Creative Book Marketing: Handouts

Some would say my time would be better spent writing, but I’ve had a heck of a good time designing RIM To RIM’s  cover,  business cards, posters for a future book launch, handouts. That’s creative, too, right?

mug biz cardLast week I discovered PicMonkey.com, a free website which allows you to edit digital photographs. I wish I had found it before I wedged my ideas for my bookcover into the adequate, but not flexible, CreateSpace cover designer. (Don’t get me wrong, CreateSpace. I love the way RIM To RIM’s printed cover turned out.)

A while back I found on the internet the quote from Eleanor Roosevelt –

“A woman is like a tea bag. You never know how strong she is until she gets into hot water.”

It stuck with me. Then it dawned on me that a woman finding her inner strengths is one of the themes pointed out to me in RIM To RIM by several early readers. Voila!

But how to use it?

I decided long ago that there are too many bookmarks out there that get dumped into the garbage after events. I want mine to be different — or at least looked at before they get dumped. I want to give the bookmark recipients a little something – a gift, a thought, some reason to hold onto my card a little longer.

Eleanor Roosevelt’s humorous, somewhat startling, words resonate with me. I’m guessing my target audience will like the quote, too. There’s my gift. To sweeten the deal I intend to string a ribbon through a hole in the card and attach it to an actual tea bag (an eye-catcher/something for free).

Now that I have their attention, maybe they’ll read the name of my book, RIM To RIM, and if they’re still interested maybe they’ll turn the card over. On the backside I have a photo of my book cover, two short testimonials, and contact information.

How to Create DIY Promotional Materials

Step one – Find a quotation Search the internet for quotes pertaining to the themes of your book. Not quotes about you. Not quotes about your book. Find something that your READERS care about.

Step two – Choose an Image Find a picture that gives an impression from your story, sets the mood. RIM To RIM is a backpacking mystery adventure. Hence, the outdoor setting and the tree stump. As an extra tie-in, my protagonist, Amy, starts each morning in the canyon with mug of hot tea. i-stock.com has hundreds of inexpensive, high quality photos. Still, I didn’t find the perfect one, so I used my cell phone camera in my backyard. 

Step three – Edit Photo Send your photo to your computer and upload the best to http://www.picmonkey.com. Play with different fonts, effects, colors, and arrangements. Include a plug for your book. PS: It helps to have Chrome as your browser. I crashed and lost my design four times before I figured that out and downloaded Chrome (easy to do). Also, think about the size of the finished product and leave room on the edges for cropping. In my case I had to crop top and bottom to fit on a business card.  Save your design to your computer.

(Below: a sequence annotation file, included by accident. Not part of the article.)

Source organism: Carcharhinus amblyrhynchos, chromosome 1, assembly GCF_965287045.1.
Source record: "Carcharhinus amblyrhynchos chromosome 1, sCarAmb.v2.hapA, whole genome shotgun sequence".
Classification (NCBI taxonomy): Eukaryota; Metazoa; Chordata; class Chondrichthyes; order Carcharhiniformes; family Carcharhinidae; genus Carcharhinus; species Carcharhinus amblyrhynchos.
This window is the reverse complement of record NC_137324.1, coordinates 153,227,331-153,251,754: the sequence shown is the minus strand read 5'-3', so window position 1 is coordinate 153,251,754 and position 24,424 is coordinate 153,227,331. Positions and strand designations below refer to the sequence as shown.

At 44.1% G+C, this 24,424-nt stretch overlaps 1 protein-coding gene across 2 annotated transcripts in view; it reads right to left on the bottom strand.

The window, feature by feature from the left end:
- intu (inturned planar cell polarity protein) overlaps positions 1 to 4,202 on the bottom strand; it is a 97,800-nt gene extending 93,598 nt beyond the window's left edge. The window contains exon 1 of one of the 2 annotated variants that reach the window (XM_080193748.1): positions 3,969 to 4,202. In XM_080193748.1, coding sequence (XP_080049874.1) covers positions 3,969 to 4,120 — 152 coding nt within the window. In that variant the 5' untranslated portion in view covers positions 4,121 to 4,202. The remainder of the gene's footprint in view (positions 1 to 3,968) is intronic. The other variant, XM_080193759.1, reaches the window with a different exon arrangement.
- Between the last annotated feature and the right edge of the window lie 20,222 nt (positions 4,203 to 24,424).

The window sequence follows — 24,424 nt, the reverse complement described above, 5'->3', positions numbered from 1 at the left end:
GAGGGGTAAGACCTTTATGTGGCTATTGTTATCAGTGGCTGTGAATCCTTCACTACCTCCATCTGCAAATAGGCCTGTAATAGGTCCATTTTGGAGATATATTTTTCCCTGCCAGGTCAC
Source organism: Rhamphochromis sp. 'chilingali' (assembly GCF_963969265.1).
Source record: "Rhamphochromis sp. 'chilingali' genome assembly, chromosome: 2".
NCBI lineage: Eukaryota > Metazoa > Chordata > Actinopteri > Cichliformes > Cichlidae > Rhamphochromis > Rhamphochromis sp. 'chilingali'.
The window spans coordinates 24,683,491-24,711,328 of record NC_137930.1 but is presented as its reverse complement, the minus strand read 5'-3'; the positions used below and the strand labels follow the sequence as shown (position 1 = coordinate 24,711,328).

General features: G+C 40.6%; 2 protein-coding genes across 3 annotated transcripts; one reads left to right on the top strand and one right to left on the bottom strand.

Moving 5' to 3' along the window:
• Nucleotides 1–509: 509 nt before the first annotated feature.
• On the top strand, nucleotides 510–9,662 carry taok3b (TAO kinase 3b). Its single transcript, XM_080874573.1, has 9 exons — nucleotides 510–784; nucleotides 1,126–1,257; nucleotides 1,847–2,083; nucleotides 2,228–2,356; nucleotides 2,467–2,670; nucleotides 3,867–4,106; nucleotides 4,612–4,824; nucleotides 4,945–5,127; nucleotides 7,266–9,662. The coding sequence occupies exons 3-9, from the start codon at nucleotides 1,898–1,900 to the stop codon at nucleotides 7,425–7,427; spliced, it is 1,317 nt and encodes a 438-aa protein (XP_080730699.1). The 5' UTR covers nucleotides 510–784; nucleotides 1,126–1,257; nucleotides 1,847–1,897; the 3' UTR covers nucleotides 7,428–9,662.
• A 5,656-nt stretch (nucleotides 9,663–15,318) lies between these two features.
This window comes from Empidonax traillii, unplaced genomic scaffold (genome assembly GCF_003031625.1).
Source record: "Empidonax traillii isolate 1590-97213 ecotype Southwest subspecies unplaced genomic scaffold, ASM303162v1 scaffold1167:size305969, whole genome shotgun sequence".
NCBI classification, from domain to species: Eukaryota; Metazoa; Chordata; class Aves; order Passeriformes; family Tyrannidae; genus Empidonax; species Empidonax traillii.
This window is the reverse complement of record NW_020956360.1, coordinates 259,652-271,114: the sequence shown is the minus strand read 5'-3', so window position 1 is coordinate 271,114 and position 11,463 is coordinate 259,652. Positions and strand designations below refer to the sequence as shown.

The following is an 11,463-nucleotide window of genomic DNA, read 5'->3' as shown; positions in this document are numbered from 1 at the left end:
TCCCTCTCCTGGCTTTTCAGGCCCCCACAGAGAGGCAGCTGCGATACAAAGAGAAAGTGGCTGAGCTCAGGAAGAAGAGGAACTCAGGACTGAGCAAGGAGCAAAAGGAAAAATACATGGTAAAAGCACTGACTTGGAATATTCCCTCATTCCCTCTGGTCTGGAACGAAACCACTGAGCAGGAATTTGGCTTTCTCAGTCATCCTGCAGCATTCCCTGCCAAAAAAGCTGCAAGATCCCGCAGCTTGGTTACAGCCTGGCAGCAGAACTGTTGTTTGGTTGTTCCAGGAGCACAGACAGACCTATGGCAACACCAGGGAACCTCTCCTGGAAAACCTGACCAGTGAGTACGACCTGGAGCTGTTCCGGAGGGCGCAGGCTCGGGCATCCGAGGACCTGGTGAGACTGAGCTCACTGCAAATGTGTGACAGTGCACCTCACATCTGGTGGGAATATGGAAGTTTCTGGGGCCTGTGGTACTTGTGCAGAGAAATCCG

Step four – Get it Printed Vista Print.com is my new best friend. Click on “Free” business cards and choose “Your Own Design”. Upload your PicMonkey design and Poof! Now allow your potential reader to follow up on the interest you generated. Include contact information: your website and your author’s e-mail address. Pique their interest further with a photo of your book cover and two shortened notes of praise for your work. You’d be surprised what can fit on a business card. biz card mug proof   PS: There is no such thing as free. The backside costs $6, glossy costs more than matte, shipping, etc. They’ll try to up-sell you stickers, and posters, and postcards — All good stuff. I ordered the totebag. The results have always been good and Vista Print is a great deal.

Step five – Make it Memorable Add something extra, so that your card doesn’t lay flat amongst all the others. (My tea bag, for example). I’m going to Costco for a tea bags in volume, but try Orientaltrading.com for inexpensive add-ons. Be creative!

Step six – Put Yourself Out There Pass those babies out like candy on Halloween. Put them into people’s hands and talk to them about the quote. Refer to the add-on. Tell the story of how you took the photo. Anything to have a conversation and get them to remember you. If they then buy the book or visit your website, hurray!   

1 Comment

Filed under The Writer's World

One response to “Creative Book Marketing: Handouts

  1. Pingback: 7 Book-Selling Tips from “Used Cars” | Jeanne Meeks ~ Fiction Author

Leave a Reply

Fill in your details below or click an icon to log in:

WordPress.com Logo

You are commenting using your WordPress.com account. Log Out / Change )

Twitter picture

You are commenting using your Twitter account. Log Out / Change )

Facebook photo

You are commenting using your Facebook account. Log Out / Change )

Google+ photo

You are commenting using your Google+ account. Log Out / Change )

Connecting to %s